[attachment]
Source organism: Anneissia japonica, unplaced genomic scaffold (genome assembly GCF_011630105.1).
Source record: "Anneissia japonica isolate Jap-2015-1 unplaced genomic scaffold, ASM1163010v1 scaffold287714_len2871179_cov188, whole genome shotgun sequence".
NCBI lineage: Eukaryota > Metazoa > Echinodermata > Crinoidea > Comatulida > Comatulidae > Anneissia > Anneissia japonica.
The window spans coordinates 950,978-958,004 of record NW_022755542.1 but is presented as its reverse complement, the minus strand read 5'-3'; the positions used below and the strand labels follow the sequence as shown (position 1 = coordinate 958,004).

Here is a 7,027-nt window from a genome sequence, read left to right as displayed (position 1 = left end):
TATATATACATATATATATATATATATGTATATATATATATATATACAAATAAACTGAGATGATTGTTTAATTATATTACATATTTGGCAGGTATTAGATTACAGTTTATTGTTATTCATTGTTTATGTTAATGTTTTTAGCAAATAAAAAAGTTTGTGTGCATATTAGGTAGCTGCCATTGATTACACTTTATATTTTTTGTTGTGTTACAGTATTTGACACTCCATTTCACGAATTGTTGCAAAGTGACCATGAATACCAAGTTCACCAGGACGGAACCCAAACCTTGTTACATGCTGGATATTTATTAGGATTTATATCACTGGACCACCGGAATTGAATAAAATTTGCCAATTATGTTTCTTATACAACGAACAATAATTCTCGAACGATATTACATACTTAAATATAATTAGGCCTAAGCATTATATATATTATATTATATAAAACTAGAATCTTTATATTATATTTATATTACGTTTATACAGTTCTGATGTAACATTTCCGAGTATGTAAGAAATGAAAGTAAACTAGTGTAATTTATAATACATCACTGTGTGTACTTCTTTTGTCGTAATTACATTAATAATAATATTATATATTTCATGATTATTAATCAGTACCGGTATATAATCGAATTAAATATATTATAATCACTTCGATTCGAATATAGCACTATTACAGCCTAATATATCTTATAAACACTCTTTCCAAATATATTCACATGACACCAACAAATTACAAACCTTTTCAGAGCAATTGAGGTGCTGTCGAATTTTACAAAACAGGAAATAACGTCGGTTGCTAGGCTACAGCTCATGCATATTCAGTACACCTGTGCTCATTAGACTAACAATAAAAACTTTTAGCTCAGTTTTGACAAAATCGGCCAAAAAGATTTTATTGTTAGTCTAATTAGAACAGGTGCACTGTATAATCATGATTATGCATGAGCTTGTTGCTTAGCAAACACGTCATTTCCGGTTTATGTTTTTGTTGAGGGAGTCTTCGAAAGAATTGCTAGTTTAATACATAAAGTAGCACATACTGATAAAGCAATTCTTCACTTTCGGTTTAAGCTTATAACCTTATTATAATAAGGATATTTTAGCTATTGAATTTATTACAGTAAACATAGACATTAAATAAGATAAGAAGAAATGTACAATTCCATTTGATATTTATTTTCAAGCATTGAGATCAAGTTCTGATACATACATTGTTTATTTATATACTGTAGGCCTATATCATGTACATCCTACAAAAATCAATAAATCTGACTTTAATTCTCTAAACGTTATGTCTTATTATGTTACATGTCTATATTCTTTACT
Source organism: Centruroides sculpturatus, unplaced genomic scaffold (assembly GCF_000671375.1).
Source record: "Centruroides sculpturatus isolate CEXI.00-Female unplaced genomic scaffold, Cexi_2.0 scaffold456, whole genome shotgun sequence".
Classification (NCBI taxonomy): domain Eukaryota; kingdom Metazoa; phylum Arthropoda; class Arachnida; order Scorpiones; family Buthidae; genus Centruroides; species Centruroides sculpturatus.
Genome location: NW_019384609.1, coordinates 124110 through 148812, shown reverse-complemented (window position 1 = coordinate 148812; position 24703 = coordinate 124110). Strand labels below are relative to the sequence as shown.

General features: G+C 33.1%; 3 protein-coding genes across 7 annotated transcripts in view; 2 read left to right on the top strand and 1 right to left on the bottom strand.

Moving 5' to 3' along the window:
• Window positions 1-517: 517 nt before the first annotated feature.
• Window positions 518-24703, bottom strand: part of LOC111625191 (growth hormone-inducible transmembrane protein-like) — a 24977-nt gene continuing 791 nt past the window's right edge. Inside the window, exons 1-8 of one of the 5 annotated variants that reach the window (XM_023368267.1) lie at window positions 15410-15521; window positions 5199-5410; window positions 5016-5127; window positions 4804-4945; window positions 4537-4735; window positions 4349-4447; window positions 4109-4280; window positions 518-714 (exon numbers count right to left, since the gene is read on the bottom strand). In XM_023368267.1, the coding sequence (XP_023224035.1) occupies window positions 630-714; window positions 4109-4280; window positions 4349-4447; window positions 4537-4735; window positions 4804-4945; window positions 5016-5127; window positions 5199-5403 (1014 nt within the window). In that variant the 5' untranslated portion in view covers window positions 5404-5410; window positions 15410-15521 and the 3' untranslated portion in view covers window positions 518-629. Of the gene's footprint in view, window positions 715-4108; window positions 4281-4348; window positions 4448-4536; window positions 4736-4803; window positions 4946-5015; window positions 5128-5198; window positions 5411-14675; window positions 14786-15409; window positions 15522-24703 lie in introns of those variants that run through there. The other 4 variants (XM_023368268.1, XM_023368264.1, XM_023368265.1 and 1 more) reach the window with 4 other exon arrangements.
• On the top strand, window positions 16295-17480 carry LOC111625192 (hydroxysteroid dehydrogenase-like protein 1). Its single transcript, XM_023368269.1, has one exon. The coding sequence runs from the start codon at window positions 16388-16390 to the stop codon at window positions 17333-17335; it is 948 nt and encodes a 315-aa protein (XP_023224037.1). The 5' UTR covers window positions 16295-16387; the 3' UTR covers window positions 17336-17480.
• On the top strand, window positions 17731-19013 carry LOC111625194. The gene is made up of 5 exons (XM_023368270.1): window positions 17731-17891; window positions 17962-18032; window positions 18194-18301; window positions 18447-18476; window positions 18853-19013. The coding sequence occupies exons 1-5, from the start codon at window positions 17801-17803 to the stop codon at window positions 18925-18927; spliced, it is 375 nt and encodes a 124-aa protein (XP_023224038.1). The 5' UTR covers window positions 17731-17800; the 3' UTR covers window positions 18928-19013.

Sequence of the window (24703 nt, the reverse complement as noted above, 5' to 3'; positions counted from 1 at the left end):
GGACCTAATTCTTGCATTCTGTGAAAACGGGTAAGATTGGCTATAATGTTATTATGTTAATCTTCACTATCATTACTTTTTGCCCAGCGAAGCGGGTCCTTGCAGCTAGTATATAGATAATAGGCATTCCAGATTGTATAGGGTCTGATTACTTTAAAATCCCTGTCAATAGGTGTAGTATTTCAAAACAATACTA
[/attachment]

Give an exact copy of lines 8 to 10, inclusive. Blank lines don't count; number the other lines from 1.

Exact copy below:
Source record: "Centruroides sculpturatus isolate CEXI.00-Female unplaced genomic scaffold, Cexi_2.0 scaffold456, whole genome shotgun sequence".
Classification (NCBI taxonomy): domain Eukaryota; kingdom Metazoa; phylum Arthropoda; class Arachnida; order Scorpiones; family Buthidae; genus Centruroides; species Centruroides sculpturatus.
Genome location: NW_019384609.1, coordinates 124110 through 148812, shown reverse-complemented (window position 1 = coordinate 148812; position 24703 = coordinate 124110). Strand labels below are relative to the sequence as shown.